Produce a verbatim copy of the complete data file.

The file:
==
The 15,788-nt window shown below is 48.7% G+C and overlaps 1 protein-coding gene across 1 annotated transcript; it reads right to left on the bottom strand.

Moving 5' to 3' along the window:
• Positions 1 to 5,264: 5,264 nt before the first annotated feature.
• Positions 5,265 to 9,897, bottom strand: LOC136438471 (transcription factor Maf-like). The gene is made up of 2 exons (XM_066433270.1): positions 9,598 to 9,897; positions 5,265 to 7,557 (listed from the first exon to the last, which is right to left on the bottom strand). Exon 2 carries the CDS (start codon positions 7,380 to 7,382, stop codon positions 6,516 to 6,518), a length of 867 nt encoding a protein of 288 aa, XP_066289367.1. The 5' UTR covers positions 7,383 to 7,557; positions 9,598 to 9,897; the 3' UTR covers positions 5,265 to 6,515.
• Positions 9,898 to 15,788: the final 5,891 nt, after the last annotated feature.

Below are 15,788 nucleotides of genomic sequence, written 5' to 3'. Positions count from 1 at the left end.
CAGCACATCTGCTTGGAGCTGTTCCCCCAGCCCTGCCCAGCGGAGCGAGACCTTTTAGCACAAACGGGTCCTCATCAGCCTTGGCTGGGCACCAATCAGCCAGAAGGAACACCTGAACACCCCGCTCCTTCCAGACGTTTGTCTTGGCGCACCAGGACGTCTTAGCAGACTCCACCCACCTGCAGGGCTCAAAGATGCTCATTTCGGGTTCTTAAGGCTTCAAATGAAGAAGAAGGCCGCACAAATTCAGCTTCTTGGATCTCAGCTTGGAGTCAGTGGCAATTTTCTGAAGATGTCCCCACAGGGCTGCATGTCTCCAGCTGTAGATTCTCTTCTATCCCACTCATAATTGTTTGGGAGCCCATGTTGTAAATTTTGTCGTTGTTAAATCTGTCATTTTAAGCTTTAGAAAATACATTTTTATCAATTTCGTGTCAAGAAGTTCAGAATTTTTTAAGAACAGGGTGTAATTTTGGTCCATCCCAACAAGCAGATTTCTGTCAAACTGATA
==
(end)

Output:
The 15,788-nt window shown below is 48.7% G+C and overlaps 1 protein-coding gene across 1 annotated transcript; it reads right to left on the bottom strand.

Moving 5' to 3' along the window:
• Positions 1 to 5,264: 5,264 nt before the first annotated feature.
• Positions 5,265 to 9,897, bottom strand: LOC136438471 (transcription factor Maf-like). The gene is made up of 2 exons (XM_066433270.1): positions 9,598 to 9,897; positions 5,265 to 7,557 (listed from the first exon to the last, which is right to left on the bottom strand). Exon 2 carries the CDS (start codon positions 7,380 to 7,382, stop codon positions 6,516 to 6,518), a length of 867 nt encoding a protein of 288 aa, XP_066289367.1. The 5' UTR covers positions 7,383 to 7,557; positions 9,598 to 9,897; the 3' UTR covers positions 5,265 to 6,515.
• Positions 9,898 to 15,788: the final 5,891 nt, after the last annotated feature.

Below are 15,788 nucleotides of genomic sequence, written 5' to 3'. Positions count from 1 at the left end.
CAGCACATCTGCTTGGAGCTGTTCCCCCAGCCCTGCCCAGCGGAGCGAGACCTTTTAGCACAAACGGGTCCTCATCAGCCTTGGCTGGGCACCAATCAGCCAGAAGGAACACCTGAACACCCCGCTCCTTCCAGACGTTTGTCTTGGCGCACCAGGACGTCTTAGCAGACTCCACCCACCTGCAGGGCTCAAAGATGCTCATTTCGGGTTCTTAAGGCTTCAAATGAAGAAGAAGGCCGCACAAATTCAGCTTCTTGGATCTCAGCTTGGAGTCAGTGGCAATTTTCTGAAGATGTCCCCACAGGGCTGCATGTCTCCAGCTGTAGATTCTCTTCTATCCCACTCATAATTGTTTGGGAGCCCATGTTGTAAATTTTGTCGTTGTTAAATCTGTCATTTTAAGCTTTAGAAAATACATTTTTATCAATTTCGTGTCAAGAAGTTCAGAATTTTTTAAGAACAGGGTGTAATTTTGGTCCATCCCAACAAGCAGATTTCTGTCAAACTGATA